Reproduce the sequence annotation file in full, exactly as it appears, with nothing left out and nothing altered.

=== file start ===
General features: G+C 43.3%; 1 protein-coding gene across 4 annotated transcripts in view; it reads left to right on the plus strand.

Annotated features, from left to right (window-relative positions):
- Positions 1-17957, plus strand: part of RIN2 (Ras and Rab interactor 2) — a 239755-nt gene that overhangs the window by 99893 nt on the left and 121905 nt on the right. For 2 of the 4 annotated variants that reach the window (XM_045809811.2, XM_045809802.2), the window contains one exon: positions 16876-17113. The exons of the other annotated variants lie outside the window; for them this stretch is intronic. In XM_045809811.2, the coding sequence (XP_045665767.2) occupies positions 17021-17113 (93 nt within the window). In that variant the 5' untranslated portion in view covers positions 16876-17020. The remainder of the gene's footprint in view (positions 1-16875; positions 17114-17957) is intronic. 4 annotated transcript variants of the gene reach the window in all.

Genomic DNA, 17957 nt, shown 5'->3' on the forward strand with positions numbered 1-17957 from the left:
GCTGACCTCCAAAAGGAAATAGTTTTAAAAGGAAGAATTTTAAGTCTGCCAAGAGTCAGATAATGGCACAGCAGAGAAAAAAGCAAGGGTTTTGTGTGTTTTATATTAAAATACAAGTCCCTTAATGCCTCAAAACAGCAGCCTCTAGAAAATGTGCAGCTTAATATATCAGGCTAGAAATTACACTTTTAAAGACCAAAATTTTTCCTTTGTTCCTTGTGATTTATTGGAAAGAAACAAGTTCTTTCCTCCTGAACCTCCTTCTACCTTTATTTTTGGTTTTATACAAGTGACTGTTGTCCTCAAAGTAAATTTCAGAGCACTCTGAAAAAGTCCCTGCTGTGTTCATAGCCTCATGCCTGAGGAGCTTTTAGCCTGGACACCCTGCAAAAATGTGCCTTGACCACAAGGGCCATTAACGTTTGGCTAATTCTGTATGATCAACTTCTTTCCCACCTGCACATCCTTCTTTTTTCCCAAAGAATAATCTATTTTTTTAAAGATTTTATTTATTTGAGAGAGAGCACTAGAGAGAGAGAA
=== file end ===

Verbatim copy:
General features: G+C 43.3%; 1 protein-coding gene across 4 annotated transcripts in view; it reads left to right on the plus strand.

Annotated features, from left to right (window-relative positions):
- Positions 1-17957, plus strand: part of RIN2 (Ras and Rab interactor 2) — a 239755-nt gene that overhangs the window by 99893 nt on the left and 121905 nt on the right. For 2 of the 4 annotated variants that reach the window (XM_045809811.2, XM_045809802.2), the window contains one exon: positions 16876-17113. The exons of the other annotated variants lie outside the window; for them this stretch is intronic. In XM_045809811.2, the coding sequence (XP_045665767.2) occupies positions 17021-17113 (93 nt within the window). In that variant the 5' untranslated portion in view covers positions 16876-17020. The remainder of the gene's footprint in view (positions 1-16875; positions 17114-17957) is intronic. 4 annotated transcript variants of the gene reach the window in all.

Genomic DNA, 17957 nt, shown 5'->3' on the forward strand with positions numbered 1-17957 from the left:
GCTGACCTCCAAAAGGAAATAGTTTTAAAAGGAAGAATTTTAAGTCTGCCAAGAGTCAGATAATGGCACAGCAGAGAAAAAAGCAAGGGTTTTGTGTGTTTTATATTAAAATACAAGTCCCTTAATGCCTCAAAACAGCAGCCTCTAGAAAATGTGCAGCTTAATATATCAGGCTAGAAATTACACTTTTAAAGACCAAAATTTTTCCTTTGTTCCTTGTGATTTATTGGAAAGAAACAAGTTCTTTCCTCCTGAACCTCCTTCTACCTTTATTTTTGGTTTTATACAAGTGACTGTTGTCCTCAAAGTAAATTTCAGAGCACTCTGAAAAAGTCCCTGCTGTGTTCATAGCCTCATGCCTGAGGAGCTTTTAGCCTGGACACCCTGCAAAAATGTGCCTTGACCACAAGGGCCATTAACGTTTGGCTAATTCTGTATGATCAACTTCTTTCCCACCTGCACATCCTTCTTTTTTCCCAAAGAATAATCTATTTTTTTAAAGATTTTATTTATTTGAGAGAGAGCACTAGAGAGAGAGAA